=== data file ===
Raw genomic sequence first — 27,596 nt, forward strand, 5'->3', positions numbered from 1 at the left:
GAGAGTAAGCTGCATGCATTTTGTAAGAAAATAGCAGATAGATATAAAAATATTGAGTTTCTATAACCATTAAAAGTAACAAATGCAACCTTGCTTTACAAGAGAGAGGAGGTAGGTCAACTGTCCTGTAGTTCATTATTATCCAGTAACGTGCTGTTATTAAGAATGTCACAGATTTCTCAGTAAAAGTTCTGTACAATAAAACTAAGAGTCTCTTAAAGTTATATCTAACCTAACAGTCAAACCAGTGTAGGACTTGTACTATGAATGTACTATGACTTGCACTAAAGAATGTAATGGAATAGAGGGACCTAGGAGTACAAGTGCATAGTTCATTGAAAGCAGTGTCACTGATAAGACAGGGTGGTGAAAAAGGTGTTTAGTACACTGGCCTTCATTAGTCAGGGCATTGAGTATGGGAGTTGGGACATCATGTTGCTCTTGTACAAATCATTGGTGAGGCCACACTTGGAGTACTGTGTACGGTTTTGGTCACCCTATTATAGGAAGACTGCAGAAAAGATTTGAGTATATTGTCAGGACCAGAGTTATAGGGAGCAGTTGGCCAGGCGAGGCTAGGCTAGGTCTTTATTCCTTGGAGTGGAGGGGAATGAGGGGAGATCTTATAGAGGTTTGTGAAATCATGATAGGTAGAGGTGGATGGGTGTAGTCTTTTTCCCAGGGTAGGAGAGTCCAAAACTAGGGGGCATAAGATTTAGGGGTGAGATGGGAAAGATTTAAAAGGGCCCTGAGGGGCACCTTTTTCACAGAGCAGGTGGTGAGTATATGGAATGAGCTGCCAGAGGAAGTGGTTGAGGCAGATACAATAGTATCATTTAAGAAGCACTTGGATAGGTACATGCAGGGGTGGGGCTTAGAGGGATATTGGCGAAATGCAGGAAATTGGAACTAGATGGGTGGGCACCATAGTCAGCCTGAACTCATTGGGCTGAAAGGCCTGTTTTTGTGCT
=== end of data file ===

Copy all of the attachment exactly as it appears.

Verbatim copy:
Raw genomic sequence first — 27,596 nt, forward strand, 5'->3', positions numbered from 1 at the left:
GAGAGTAAGCTGCATGCATTTTGTAAGAAAATAGCAGATAGATATAAAAATATTGAGTTTCTATAACCATTAAAAGTAACAAATGCAACCTTGCTTTACAAGAGAGAGGAGGTAGGTCAACTGTCCTGTAGTTCATTATTATCCAGTAACGTGCTGTTATTAAGAATGTCACAGATTTCTCAGTAAAAGTTCTGTACAATAAAACTAAGAGTCTCTTAAAGTTATATCTAACCTAACAGTCAAACCAGTGTAGGACTTGTACTATGAATGTACTATGACTTGCACTAAAGAATGTAATGGAATAGAGGGACCTAGGAGTACAAGTGCATAGTTCATTGAAAGCAGTGTCACTGATAAGACAGGGTGGTGAAAAAGGTGTTTAGTACACTGGCCTTCATTAGTCAGGGCATTGAGTATGGGAGTTGGGACATCATGTTGCTCTTGTACAAATCATTGGTGAGGCCACACTTGGAGTACTGTGTACGGTTTTGGTCACCCTATTATAGGAAGACTGCAGAAAAGATTTGAGTATATTGTCAGGACCAGAGTTATAGGGAGCAGTTGGCCAGGCGAGGCTAGGCTAGGTCTTTATTCCTTGGAGTGGAGGGGAATGAGGGGAGATCTTATAGAGGTTTGTGAAATCATGATAGGTAGAGGTGGATGGGTGTAGTCTTTTTCCCAGGGTAGGAGAGTCCAAAACTAGGGGGCATAAGATTTAGGGGTGAGATGGGAAAGATTTAAAAGGGCCCTGAGGGGCACCTTTTTCACAGAGCAGGTGGTGAGTATATGGAATGAGCTGCCAGAGGAAGTGGTTGAGGCAGATACAATAGTATCATTTAAGAAGCACTTGGATAGGTACATGCAGGGGTGGGGCTTAGAGGGATATTGGCGAAATGCAGGAAATTGGAACTAGATGGGTGGGCACCATAGTCAGCCTGAACTCATTGGGCTGAAAGGCCTGTTTTTGTGCT